When one talks about Disney, all we picture in our heads is fairy tales. However, not all of the legendary animation company’s releases have been a case of smooth sailing. The studios have gone through lots of ups and downs ranging from racial controversies to box office bombs.
There’s a lot more than meets the eye when it comes to your favorite Disney characters. Given what we have seen over the years, it may come as no surprise to you that they are often far more complex than they appear.
Did you know that everyone’s favorite rubbish-compactor, Wall-E, was named after Walter Elias Disney? Scroll down for more interesting trivia and little-known facts about some of our favorite very well-known Disney friends
1. Saying Walt Disney had a lot riding on his shoulders during the production of Snow White and the Seven Dwarfs would be an understatement. To complete the film, he had borrowed funds from various parties to finance it and even mortgaged his own house
2. While Disney is known for the classy and catchy soundtracks they put in their films, Snow White and the Seven Dwarfs was the first film ever to release an accompanying soundtrack
3. However it wasn’t the first time Disney delivered music from its films to the public. Back in 1933, the 78 rpm record for “Who’s Afraid of the Big Bad Wolf?” from The Three Little Pigs was a big seller (It was only a single and not a soundtrack).
4. A Mickey Mouse writing tablet was the first official Disney character merchandise ever. Walt Disney agreed to license the character to a company in New York for just $300 because he was in dire need of money at the time
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5. The first Disney song to win the Oscar for Best Original Song was “When You Wish Upon a Star,” from Pinocchio
6. During the times of World War II, 90% of the content that Walt Disney Studios produced was for the Allies’ war effort (i.e. propaganda films, training films, print campaigns, etc.).
7. The first time ever Disney shot a film in live-action and then used it for reference to animate the movie was for Cinderella. They not only wanted the characters to move as humanly as they could but also because it would help cut costs since it would be the template for exactly how the finished product should look.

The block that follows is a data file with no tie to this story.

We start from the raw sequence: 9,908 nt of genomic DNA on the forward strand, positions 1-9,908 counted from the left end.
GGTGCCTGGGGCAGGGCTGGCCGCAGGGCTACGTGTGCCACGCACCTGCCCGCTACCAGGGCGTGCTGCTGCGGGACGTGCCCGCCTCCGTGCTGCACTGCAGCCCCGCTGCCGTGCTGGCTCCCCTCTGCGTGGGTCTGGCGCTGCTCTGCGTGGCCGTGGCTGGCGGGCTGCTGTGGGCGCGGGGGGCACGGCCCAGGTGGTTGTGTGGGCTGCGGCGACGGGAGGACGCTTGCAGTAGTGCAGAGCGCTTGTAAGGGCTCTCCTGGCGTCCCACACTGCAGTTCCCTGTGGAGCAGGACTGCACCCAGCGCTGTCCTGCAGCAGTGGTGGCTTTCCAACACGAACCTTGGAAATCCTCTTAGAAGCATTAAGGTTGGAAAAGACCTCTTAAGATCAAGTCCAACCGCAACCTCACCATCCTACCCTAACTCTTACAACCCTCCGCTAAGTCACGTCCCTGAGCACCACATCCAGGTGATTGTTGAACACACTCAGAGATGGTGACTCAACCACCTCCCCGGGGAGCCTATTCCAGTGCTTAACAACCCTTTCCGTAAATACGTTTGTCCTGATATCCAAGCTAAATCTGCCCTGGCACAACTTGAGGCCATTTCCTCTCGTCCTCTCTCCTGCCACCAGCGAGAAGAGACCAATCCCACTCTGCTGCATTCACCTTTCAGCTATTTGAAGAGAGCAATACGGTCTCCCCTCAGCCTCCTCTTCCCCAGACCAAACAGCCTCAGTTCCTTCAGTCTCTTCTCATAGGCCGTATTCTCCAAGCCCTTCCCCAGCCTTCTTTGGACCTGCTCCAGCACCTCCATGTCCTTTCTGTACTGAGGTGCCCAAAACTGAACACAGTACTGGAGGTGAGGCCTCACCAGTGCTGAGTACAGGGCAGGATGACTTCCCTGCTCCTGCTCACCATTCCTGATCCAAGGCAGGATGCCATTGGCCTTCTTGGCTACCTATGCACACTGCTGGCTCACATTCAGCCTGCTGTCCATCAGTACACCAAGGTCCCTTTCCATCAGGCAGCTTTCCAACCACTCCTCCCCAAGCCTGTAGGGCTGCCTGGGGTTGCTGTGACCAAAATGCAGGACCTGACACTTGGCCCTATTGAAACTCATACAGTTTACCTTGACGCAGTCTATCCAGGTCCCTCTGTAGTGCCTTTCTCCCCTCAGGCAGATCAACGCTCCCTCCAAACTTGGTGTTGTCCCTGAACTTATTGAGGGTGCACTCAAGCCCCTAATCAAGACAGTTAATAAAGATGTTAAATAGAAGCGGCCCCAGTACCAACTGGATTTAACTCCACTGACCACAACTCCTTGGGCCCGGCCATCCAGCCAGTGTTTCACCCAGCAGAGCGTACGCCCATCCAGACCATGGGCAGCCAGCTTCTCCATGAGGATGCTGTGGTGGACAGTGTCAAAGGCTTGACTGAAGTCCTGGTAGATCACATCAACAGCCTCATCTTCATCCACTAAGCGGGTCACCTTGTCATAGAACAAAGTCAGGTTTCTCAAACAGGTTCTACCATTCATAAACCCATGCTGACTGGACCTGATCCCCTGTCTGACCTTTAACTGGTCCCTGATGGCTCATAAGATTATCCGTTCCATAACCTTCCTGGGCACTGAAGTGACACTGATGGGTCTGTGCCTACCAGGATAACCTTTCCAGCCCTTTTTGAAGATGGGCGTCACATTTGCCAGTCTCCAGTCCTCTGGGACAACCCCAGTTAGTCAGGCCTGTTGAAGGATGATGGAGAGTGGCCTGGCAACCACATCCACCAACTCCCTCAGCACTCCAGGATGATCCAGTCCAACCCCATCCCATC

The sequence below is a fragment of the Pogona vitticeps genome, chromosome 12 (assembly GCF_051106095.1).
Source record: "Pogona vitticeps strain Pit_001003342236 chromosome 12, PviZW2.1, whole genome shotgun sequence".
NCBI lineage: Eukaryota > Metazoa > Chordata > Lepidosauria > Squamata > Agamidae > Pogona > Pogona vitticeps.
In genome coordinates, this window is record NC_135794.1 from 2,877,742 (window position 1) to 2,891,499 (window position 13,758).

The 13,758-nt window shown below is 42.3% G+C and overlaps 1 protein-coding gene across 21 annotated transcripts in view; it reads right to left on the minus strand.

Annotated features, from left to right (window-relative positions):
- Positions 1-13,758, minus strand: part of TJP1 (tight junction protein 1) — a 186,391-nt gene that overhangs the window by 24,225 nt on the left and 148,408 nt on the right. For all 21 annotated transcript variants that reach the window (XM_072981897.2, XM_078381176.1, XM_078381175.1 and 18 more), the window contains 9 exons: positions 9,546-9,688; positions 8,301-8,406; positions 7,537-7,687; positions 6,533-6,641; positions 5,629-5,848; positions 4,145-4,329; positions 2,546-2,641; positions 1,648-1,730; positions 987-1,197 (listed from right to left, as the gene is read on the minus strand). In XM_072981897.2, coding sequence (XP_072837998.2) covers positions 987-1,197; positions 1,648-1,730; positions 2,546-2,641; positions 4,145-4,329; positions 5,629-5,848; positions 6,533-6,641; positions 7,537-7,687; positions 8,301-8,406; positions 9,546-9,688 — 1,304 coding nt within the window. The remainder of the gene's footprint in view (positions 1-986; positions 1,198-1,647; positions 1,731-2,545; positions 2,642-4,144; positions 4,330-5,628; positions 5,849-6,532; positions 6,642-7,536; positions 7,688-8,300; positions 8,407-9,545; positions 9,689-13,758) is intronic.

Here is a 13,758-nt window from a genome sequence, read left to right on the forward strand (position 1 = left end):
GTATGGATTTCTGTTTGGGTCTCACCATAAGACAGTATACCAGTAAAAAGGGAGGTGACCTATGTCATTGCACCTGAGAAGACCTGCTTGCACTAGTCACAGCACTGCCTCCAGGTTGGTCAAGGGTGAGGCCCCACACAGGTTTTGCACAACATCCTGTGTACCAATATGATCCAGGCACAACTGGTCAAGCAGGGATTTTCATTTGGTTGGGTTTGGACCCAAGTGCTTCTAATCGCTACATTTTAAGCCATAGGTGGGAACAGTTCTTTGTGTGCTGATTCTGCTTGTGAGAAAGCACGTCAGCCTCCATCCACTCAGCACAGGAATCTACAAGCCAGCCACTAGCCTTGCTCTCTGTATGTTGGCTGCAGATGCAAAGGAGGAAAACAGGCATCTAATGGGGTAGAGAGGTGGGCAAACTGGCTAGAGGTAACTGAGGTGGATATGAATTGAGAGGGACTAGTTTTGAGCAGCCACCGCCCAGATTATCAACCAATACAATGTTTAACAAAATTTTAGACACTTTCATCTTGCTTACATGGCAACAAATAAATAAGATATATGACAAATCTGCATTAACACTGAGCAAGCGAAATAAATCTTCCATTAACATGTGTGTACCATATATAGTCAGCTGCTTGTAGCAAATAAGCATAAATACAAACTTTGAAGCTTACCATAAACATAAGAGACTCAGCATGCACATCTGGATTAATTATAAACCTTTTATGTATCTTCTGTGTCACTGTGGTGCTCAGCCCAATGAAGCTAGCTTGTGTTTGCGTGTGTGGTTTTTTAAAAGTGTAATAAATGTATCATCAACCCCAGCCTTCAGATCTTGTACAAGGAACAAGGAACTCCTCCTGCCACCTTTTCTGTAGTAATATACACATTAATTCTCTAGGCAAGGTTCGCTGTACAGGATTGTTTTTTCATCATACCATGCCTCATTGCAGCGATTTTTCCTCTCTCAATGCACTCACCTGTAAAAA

8. It was Betty Lou Gerson who voiced the narration that you hear at the beginning of Cinderella. She was also the voice of Cruella de Vil in 101 Dalmatians.
9. Both Lady Tremaine and Maleficent are voiced by the same actor: Eleanor Audley.
10. Eleanor Audley also happens to be the voice of Madame Leota in the Haunted Mansion ride.
11. What makes the Haunted Mansion distinct is that it is placed in a different land in every Disney park that has it.
12. Can you believe it took near about 8 years to make Sleeping Beauty. Apparently, Walt Disney was distracted as he was working on building Disneyland at the same time. The film first went into production in 1951 and wasn’t released into theaters until 1959.
13. If you look observe closely you can see that the design of Anita in 101 Dalmatians is partly based on Julie Andrews.
14. According to Jeffery Sherman, son of Robert Sherman (of the famous Sherman Brothers), he inspired the Mary Poppins song “A Spoonful of Sugar” after he told his dad that he had gotten his polio vaccine on a sugar cube.
When I was a kid we got the polio vaccine. My dad, working on Mary Poppins, asked how my day was. I told him about the vaccine. “Didn’t it hurt? I said they put it on a sugar cube and you ate it. He called my uncle Dick and the next day they wrote “A Spoonful of Sugar.” (1 of 2)
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15. Dick Van Dyke’s notorious Cockney accent was partially to blame on his Irish vocal coach Pat O’Malley, who, according to him, “didn’t do an accent any better than I did.”
16. Julie Andrews wasn’t the first person on screen to play Mary Poppins. Back in 1949, Mary Wickes played the character in a one-hour TV adaptation that was part of CBS’s Studio One series.
17. Coincidentally, Mary Wikes has a role in another classic Disney film — she played Sister Mary Lazarus in the Sister Act films.
18. The Beatles were in talks for a cameo as the vultures in The Jungle Book back when it was being voiced. However, the band refused the offer. Reportedly, it was John Lennon was disapproved of the idea and refused to be a part of it.
19. Disneyland’s King Arthur Carousel is older than the park itself. It was constructed in 1922 for the Sunnyside Beach Park in Toronto.
20. The Enchanted Tiki Room (which opened in 1963) was the first attraction at Disneyland which had air conditioning in it.
21. The first Disney movie ever to receive a PG rating was the 1979 release titled The Black Hole
22. In search for the voice of Ursula during the early development period of The Little Mermaid, Disney approached both Joan Collins and Bea Arthur
23. The ballroom scene in Beauty and the Beast features an only gold and blue color scheme — that was chosen because those colors represent Belle.
Belle was in blue during the beginning of the movie because she is colder and reserved, the gold dress represents that she is now warmer and no longer the same person she was during the start of the film.
24. Angela Lansbury’s very first take in Beauty and the Beast was singing the title track as Mrs. Potts
25. The first time Disney ever released an entire scene as a trailer was the 1993 teaser trailer for The Lion King
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